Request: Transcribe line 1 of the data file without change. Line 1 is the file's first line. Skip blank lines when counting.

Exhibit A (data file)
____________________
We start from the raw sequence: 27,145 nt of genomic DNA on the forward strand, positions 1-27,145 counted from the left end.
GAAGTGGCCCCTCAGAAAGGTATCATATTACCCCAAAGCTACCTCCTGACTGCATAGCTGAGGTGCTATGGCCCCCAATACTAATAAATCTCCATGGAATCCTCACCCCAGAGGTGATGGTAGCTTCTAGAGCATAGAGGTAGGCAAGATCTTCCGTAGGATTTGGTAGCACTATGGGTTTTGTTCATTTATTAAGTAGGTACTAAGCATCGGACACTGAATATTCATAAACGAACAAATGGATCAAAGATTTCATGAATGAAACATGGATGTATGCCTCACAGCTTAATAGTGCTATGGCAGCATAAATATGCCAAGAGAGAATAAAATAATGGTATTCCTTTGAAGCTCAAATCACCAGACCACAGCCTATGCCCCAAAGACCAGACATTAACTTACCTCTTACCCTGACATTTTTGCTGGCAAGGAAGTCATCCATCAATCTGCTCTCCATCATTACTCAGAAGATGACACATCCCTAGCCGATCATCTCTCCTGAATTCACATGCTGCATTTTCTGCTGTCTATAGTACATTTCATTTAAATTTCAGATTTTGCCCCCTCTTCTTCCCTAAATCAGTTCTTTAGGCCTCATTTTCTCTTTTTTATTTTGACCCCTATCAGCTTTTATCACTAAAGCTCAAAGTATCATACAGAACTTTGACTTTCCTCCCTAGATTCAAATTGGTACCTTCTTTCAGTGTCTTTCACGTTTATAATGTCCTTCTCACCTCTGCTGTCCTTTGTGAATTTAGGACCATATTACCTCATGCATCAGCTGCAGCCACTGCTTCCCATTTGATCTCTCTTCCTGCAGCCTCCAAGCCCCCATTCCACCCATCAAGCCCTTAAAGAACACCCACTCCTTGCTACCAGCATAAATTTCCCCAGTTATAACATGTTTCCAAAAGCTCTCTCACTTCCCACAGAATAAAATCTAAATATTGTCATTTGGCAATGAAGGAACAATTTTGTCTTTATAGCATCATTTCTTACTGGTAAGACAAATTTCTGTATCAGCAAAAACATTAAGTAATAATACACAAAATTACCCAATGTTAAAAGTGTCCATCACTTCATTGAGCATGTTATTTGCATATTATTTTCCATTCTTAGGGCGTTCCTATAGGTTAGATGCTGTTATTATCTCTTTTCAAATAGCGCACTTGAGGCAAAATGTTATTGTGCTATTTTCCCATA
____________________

We start from the raw sequence: 27,145 nt of genomic DNA on the forward strand, positions 1-27,145 counted from the left end.